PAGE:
By Lauren Gambino
The Guardian (8/27/17)
At Fellowship Chapel in west Detroit, Bernie Sanders delivered a thundering battle cry for the progressive movement before a crowd of nearly 2,000 people, squeezed into wooden pews and crowded into an overflowing room.
The town hall had the feeling of a revival meeting led by Sanders, who preached with the same urgency the message he delivered repeatedly on the 2016 presidential campaign trail: the system is rigged against the American people.
But in Detroit he punctured the bleak prophecy with a glimmer of hope.
“What this whole debate is about is what constitutes human rights: the right of freedom of speech, freedom of religion,” Sanders said. “Franklin Delano Roosevelt said we need economic rights, not just political rights. And healthcare is a human right.
“The good news is that more people agree with us.”
“For the sake of our country and the world, the Democratic Party, in a very fundamental way, must change direction.”
As Democrats feel their way out of the wilderness after sustaining one of the most stunning defeats in modern presidential history, the party’s ascendant left, emboldened by Sanders’s successes in 2016 and an energetic grassroots movement, is pressing ahead with an economic agenda that includes proposals for universal healthcare and debt-free college. And they are starting to feel that this may be their moment.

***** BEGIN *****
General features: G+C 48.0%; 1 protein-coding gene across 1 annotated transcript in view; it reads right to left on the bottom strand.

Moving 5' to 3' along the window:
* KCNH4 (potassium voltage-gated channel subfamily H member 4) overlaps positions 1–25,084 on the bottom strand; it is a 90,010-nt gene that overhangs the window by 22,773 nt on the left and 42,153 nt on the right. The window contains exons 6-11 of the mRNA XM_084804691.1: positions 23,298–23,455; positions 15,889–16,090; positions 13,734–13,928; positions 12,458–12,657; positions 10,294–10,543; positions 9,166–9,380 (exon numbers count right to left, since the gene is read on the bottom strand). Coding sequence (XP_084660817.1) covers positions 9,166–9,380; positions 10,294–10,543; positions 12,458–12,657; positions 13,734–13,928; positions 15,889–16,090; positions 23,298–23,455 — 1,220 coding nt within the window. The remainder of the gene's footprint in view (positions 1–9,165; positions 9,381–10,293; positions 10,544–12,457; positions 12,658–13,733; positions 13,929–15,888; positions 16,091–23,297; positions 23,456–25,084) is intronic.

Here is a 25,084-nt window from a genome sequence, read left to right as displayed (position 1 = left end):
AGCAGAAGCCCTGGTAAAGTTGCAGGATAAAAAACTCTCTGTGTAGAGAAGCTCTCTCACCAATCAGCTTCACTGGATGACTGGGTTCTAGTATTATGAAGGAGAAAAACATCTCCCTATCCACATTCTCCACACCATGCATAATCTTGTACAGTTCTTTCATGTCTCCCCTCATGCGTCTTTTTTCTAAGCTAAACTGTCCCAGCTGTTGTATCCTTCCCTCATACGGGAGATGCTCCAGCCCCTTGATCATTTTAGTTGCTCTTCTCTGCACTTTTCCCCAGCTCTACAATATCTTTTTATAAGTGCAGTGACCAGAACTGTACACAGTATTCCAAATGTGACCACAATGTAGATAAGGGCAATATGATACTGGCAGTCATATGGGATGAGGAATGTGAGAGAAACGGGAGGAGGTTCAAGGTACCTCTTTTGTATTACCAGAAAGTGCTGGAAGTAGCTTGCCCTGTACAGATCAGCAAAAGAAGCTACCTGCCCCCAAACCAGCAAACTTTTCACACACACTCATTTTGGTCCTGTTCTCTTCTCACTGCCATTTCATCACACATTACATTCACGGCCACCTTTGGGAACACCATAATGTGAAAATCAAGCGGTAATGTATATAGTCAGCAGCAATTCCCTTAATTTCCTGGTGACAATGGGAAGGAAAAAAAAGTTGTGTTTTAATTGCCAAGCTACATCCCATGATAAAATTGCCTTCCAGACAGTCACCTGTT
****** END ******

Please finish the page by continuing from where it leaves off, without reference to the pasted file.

Progressive leaders such as Sanders and Elizabeth Warren, the firebrand from Massachusetts, have helped steer the party toward a platform of economic populism, which they believe is a political roadmap to winning back the House of Representatives – and possibly even the Senate – in next year’s congressional elections, and stopping Donald Trump’s agenda in its tracks.
This week, Sanders and Warren, both of whom have moved to fill the leadership vacuum atop the Democratic party, hit the road to champion their progressive politics. Sanders held three events in the Rust Belt states that Trump won in 2016, a trip designed to show that his progressive ideas have appeal in rural America, while Warren, who is running for re-election to the Senate in 2018, crisscrossed Massachusetts to meet with constituents.
At a town hall at the University of Massachusetts, Dartmouth, Warren mocked her own wonkish reputation, stretching out her arms to illustrate a rising GDP chart, the start of her response to a question about how to address growing economic inequality.
“OK, everyone settle in – she’s going to talk forever,” the former Harvard professor joked, before launching into a 10-minute critique of trickle-down economics.
But Warren drew raucous applause when she told the crowd: “We have set up a series of policies in Washington that work for those at the top and leave everyone else behind. And what I say is it’s time to change that.” …